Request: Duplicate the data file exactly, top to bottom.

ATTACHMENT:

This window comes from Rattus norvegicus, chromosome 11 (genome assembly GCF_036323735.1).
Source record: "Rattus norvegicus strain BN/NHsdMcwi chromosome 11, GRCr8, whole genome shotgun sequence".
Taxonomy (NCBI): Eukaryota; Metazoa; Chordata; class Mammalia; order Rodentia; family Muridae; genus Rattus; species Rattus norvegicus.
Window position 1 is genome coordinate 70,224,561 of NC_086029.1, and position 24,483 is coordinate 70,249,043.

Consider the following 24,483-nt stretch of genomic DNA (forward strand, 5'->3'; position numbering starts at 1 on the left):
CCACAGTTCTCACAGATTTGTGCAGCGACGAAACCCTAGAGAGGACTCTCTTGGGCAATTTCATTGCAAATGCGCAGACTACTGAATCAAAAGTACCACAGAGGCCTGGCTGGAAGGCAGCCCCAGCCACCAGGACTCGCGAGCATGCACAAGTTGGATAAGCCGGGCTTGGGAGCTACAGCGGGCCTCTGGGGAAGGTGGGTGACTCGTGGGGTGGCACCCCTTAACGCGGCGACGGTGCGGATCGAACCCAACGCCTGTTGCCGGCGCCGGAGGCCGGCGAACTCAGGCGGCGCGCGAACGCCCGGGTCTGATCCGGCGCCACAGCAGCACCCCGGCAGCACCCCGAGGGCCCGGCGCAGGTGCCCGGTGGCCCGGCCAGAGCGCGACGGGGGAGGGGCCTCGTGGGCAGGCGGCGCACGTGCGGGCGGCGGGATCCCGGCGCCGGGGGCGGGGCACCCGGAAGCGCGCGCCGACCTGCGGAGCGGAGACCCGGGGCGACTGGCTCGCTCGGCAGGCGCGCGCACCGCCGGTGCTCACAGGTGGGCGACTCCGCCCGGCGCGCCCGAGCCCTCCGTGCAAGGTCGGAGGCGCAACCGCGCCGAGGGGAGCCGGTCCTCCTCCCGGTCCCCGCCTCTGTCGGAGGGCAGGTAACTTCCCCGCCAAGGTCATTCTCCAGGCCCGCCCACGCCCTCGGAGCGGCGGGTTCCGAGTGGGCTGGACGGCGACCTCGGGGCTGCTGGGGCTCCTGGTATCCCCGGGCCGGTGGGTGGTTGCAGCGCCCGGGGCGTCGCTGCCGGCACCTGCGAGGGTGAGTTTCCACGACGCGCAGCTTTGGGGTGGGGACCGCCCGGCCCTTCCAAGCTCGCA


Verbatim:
This window comes from Rattus norvegicus, chromosome 11 (genome assembly GCF_036323735.1).
Source record: "Rattus norvegicus strain BN/NHsdMcwi chromosome 11, GRCr8, whole genome shotgun sequence".
Taxonomy (NCBI): Eukaryota; Metazoa; Chordata; class Mammalia; order Rodentia; family Muridae; genus Rattus; species Rattus norvegicus.
Window position 1 is genome coordinate 70,224,561 of NC_086029.1, and position 24,483 is coordinate 70,249,043.

Consider the following 24,483-nt stretch of genomic DNA (forward strand, 5'->3'; position numbering starts at 1 on the left):
CCACAGTTCTCACAGATTTGTGCAGCGACGAAACCCTAGAGAGGACTCTCTTGGGCAATTTCATTGCAAATGCGCAGACTACTGAATCAAAAGTACCACAGAGGCCTGGCTGGAAGGCAGCCCCAGCCACCAGGACTCGCGAGCATGCACAAGTTGGATAAGCCGGGCTTGGGAGCTACAGCGGGCCTCTGGGGAAGGTGGGTGACTCGTGGGGTGGCACCCCTTAACGCGGCGACGGTGCGGATCGAACCCAACGCCTGTTGCCGGCGCCGGAGGCCGGCGAACTCAGGCGGCGCGCGAACGCCCGGGTCTGATCCGGCGCCACAGCAGCACCCCGGCAGCACCCCGAGGGCCCGGCGCAGGTGCCCGGTGGCCCGGCCAGAGCGCGACGGGGGAGGGGCCTCGTGGGCAGGCGGCGCACGTGCGGGCGGCGGGATCCCGGCGCCGGGGGCGGGGCACCCGGAAGCGCGCGCCGACCTGCGGAGCGGAGACCCGGGGCGACTGGCTCGCTCGGCAGGCGCGCGCACCGCCGGTGCTCACAGGTGGGCGACTCCGCCCGGCGCGCCCGAGCCCTCCGTGCAAGGTCGGAGGCGCAACCGCGCCGAGGGGAGCCGGTCCTCCTCCCGGTCCCCGCCTCTGTCGGAGGGCAGGTAACTTCCCCGCCAAGGTCATTCTCCAGGCCCGCCCACGCCCTCGGAGCGGCGGGTTCCGAGTGGGCTGGACGGCGACCTCGGGGCTGCTGGGGCTCCTGGTATCCCCGGGCCGGTGGGTGGTTGCAGCGCCCGGGGCGTCGCTGCCGGCACCTGCGAGGGTGAGTTTCCACGACGCGCAGCTTTGGGGTGGGGACCGCCCGGCCCTTCCAAGCTCGCA